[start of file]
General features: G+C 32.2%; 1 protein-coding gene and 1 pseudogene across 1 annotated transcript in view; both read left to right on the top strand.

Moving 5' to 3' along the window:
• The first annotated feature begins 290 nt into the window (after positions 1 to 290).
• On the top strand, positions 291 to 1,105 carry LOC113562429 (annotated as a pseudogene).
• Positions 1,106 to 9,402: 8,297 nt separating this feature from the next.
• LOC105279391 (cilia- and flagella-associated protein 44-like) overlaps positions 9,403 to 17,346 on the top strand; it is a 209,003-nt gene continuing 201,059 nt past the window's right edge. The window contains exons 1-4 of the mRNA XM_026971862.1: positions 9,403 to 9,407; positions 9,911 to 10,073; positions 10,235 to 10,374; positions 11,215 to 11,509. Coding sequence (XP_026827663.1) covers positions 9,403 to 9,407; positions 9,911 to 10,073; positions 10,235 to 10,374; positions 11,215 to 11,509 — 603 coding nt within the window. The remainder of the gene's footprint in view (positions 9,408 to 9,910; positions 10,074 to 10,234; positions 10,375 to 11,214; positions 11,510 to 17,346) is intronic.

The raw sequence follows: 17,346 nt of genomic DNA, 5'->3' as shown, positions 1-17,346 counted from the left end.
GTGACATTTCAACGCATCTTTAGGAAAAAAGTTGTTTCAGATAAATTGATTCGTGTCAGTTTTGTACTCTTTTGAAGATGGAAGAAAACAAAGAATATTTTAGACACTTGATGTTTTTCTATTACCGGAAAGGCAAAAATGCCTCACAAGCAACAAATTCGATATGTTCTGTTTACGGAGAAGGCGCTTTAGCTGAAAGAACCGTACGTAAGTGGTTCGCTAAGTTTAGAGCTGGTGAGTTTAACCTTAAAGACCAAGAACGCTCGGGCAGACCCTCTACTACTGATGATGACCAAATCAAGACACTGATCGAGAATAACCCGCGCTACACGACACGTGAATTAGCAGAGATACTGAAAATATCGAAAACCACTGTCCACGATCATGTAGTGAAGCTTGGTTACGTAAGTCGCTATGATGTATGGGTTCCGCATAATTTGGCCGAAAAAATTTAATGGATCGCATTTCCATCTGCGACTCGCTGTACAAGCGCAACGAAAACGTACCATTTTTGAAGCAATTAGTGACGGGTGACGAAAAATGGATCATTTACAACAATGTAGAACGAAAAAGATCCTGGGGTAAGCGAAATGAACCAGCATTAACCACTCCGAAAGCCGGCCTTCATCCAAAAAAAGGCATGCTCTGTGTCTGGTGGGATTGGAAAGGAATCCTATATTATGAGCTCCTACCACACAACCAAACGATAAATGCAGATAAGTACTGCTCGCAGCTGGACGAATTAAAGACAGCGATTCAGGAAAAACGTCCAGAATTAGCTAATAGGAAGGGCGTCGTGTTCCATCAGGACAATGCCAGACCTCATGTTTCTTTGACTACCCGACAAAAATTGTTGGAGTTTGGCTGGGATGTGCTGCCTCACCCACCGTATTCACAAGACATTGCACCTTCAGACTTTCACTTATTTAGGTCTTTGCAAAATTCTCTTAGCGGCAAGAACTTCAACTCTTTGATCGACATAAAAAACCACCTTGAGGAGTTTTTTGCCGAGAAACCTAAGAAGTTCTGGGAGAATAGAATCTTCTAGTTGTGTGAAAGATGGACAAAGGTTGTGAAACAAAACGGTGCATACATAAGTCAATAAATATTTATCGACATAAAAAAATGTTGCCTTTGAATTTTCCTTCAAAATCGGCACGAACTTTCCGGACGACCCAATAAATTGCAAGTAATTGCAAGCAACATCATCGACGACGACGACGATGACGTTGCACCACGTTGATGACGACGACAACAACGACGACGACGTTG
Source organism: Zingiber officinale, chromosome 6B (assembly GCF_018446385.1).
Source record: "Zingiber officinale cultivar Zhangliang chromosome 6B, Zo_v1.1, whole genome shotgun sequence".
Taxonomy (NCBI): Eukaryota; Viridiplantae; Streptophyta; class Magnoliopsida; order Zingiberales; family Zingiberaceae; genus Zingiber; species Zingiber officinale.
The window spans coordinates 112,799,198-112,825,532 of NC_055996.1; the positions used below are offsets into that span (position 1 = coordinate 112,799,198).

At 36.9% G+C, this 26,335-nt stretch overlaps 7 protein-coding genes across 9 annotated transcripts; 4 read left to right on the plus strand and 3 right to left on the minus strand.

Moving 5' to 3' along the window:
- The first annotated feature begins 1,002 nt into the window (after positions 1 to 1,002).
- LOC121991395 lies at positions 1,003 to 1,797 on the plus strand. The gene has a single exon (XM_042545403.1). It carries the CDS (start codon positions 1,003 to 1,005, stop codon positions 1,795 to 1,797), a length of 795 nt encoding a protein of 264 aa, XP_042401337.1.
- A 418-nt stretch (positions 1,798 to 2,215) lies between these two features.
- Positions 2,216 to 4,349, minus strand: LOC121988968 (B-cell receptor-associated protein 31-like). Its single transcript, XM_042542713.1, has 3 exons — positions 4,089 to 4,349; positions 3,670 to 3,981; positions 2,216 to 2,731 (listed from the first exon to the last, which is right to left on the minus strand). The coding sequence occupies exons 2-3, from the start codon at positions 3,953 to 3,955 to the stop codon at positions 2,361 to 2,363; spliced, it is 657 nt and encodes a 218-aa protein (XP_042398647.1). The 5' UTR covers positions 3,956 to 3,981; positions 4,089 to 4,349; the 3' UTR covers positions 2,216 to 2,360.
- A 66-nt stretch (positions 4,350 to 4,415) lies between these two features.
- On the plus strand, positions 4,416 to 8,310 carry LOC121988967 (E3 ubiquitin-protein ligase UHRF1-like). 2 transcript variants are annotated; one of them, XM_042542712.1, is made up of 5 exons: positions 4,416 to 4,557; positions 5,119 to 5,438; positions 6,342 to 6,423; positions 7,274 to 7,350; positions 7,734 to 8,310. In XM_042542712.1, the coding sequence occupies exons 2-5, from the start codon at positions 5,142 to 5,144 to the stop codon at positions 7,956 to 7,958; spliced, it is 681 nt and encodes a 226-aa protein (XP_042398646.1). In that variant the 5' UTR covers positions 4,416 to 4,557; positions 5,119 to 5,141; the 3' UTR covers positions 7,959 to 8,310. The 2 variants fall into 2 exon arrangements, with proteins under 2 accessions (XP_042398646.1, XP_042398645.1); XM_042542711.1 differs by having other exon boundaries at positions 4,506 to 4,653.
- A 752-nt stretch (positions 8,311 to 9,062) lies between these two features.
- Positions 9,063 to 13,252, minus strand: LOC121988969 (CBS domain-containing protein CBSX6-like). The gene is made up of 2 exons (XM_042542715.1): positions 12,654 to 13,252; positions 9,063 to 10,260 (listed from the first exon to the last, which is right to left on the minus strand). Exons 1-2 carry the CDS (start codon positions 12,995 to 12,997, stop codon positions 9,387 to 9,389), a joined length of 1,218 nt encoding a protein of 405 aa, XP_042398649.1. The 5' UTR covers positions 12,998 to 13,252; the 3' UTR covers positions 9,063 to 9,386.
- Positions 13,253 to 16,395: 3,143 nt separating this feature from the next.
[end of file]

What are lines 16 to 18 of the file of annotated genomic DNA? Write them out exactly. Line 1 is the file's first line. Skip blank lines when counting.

- LOC121991395 lies at positions 1,003 to 1,797 on the plus strand. The gene has a single exon (XM_042545403.1). It carries the CDS (start codon positions 1,003 to 1,005, stop codon positions 1,795 to 1,797), a length of 795 nt encoding a protein of 264 aa, XP_042401337.1.
- A 418-nt stretch (positions 1,798 to 2,215) lies between these two features.
- Positions 2,216 to 4,349, minus strand: LOC121988968 (B-cell receptor-associated protein 31-like). Its single transcript, XM_042542713.1, has 3 exons — positions 4,089 to 4,349; positions 3,670 to 3,981; positions 2,216 to 2,731 (listed from the first exon to the last, which is right to left on the minus strand). The coding sequence occupies exons 2-3, from the start codon at positions 3,953 to 3,955 to the stop codon at positions 2,361 to 2,363; spliced, it is 657 nt and encodes a 218-aa protein (XP_042398647.1). The 5' UTR covers positions 3,956 to 3,981; positions 4,089 to 4,349; the 3' UTR covers positions 2,216 to 2,360.